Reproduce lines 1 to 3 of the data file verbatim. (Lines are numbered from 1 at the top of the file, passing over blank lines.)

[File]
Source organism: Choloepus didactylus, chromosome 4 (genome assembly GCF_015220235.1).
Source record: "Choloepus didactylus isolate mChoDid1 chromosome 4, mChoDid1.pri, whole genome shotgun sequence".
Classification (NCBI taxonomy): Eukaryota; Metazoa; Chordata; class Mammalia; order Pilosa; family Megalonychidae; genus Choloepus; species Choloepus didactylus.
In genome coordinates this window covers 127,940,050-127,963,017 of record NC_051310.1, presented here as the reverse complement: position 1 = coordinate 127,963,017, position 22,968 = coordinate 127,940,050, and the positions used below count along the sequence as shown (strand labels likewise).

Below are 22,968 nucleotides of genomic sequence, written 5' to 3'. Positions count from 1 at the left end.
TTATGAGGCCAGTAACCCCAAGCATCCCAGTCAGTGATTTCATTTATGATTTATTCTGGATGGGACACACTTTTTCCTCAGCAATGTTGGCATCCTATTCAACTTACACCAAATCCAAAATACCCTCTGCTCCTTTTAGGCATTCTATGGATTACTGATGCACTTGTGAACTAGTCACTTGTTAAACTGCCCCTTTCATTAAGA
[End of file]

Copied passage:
Source organism: Choloepus didactylus, chromosome 4 (genome assembly GCF_015220235.1).
Source record: "Choloepus didactylus isolate mChoDid1 chromosome 4, mChoDid1.pri, whole genome shotgun sequence".
Classification (NCBI taxonomy): Eukaryota; Metazoa; Chordata; class Mammalia; order Pilosa; family Megalonychidae; genus Choloepus; species Choloepus didactylus.